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Bonhoeffer and Interpretive Theory

Essays on Methods and Understanding


Edited By Peter Frick

How does the contemporary reader make sense of the life and writings of such an icon as Dietrich Bonhoeffer? The essays in this volume seek to address this question by carefully examining the social, cultural, religious and intellectual locations that inform the Sitz im Leben of a vast readership of Bonhoeffer. The focus of each of the essays is thus on the task of articulating and clarifying a hermeneutically self-conscious and responsible approach to interpreting and understanding Bonhoeffer. The authors come from widely divergent backgrounds, both geographically and intellectually, and therefore offer a wide spectrum of dialogue. Methods and approaches examined in the essays discuss themes such as gender, religion, race, ecology, politics, philosophy, literature among others.


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Paul S. Chung: Interpreting Dietrich Bonhoeffer in East Asian Perspective: Theologia Crucis, Minjung, and Buddhist Compassion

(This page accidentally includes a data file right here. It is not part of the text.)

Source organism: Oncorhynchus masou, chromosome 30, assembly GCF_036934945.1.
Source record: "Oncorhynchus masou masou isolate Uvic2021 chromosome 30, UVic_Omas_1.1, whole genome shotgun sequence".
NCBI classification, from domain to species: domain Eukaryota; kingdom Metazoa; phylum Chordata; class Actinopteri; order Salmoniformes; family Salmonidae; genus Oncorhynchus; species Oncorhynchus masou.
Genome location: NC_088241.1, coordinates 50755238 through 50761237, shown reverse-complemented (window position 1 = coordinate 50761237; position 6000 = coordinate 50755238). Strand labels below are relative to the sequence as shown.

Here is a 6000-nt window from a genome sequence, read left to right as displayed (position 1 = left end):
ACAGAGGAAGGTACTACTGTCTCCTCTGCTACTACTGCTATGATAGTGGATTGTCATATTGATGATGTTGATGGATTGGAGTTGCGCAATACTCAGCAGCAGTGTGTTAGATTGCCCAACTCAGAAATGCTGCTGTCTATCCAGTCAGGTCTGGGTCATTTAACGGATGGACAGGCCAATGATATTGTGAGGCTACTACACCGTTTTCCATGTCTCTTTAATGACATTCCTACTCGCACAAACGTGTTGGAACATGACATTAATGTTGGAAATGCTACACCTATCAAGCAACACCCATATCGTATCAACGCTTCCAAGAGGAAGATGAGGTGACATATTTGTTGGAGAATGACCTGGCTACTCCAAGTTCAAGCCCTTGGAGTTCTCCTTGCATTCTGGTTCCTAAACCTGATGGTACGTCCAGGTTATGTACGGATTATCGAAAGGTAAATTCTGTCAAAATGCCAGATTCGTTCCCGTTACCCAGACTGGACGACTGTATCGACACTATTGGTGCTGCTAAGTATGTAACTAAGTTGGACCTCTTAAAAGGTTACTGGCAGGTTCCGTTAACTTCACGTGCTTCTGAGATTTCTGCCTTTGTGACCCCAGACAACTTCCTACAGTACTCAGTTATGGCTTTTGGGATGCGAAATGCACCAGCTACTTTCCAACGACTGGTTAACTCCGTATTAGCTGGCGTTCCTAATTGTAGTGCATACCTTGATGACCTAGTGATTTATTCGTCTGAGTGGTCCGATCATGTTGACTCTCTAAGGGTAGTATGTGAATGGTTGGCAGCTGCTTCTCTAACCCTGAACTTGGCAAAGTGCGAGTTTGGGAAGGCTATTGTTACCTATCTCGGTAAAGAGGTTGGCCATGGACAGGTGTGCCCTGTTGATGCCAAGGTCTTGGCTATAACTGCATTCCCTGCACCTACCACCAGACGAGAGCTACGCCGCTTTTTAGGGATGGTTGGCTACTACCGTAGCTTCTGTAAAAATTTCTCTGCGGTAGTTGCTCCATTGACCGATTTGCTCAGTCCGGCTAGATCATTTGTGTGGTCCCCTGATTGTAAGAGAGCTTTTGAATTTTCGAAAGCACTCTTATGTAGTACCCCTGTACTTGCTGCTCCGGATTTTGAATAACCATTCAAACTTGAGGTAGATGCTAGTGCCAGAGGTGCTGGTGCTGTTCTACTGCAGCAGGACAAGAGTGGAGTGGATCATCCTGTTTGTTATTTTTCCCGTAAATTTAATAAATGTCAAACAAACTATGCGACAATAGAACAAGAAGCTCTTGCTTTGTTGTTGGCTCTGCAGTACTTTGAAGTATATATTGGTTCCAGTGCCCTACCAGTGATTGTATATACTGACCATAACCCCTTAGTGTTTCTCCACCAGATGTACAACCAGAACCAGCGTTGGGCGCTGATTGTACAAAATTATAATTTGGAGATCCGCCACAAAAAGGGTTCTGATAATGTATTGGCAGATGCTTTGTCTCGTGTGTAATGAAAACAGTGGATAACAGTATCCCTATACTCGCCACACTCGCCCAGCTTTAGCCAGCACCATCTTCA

Paul S. Chung Interpreting Dietrich Bonhoeffer in East Asian Perspective: Theologia Crucis, Minjung, and Buddhist Compassion Introduction Bonhoeffer’s work and voice is heard in the theological movement in East Asia. In the recent publication Dietrich Bonhoeffer and Sino-Theology,1 we learn that Chinese scholars in Taiwan and Hong Kong have entered into a dialogue with Bonhoeffer in view of the stimulation Bonhoeffer’s theol- ogy in a Sino-theological perspective. A fitting example of the dialogue is a comparative reading of Bonhoeffer and Confucian ethics as such a reading prepares new terrain in contextualizing Bonhoeffer for a fruitful Christian– Confucian relationship.2 In South Korea, Bonhoeffer occupied a special place in minjung theol- ogy in the 1980s and continues to be an inspiring thinker for the second generation scholars of minjung theology, also referred to as Asian irregu- lar theology. This Asian irregular theology marks a socio-critical, herme- neutical renewal of minjung theology in a transcultural and postcolonial framework.3 Minjung theologians such as Ahn Byung-mu appreciated Bon- hoeffer’s theological legacy by radicalizing it in the midst of the human rights movement in the 1970s and 1980s in South Korea. According to Ahn Byung-mu (1922–1996), Bonhoeffer’s minjung experience in prison offered a hermeneutical filter for Bonhoeffer himself to sharpen his previous aca- demic theology. Finally, it also paved the way toward a discourse beyond 1 Clifford Green and Thomas Tseng (eds), Dietrich Bonhoeffer and Sino-Theology. Taiwan: Chung Yuan Christian University 2008. 2 Tang Sui-Keung, “An Ethical Case of ‘The Son Concealing the Misconduct...

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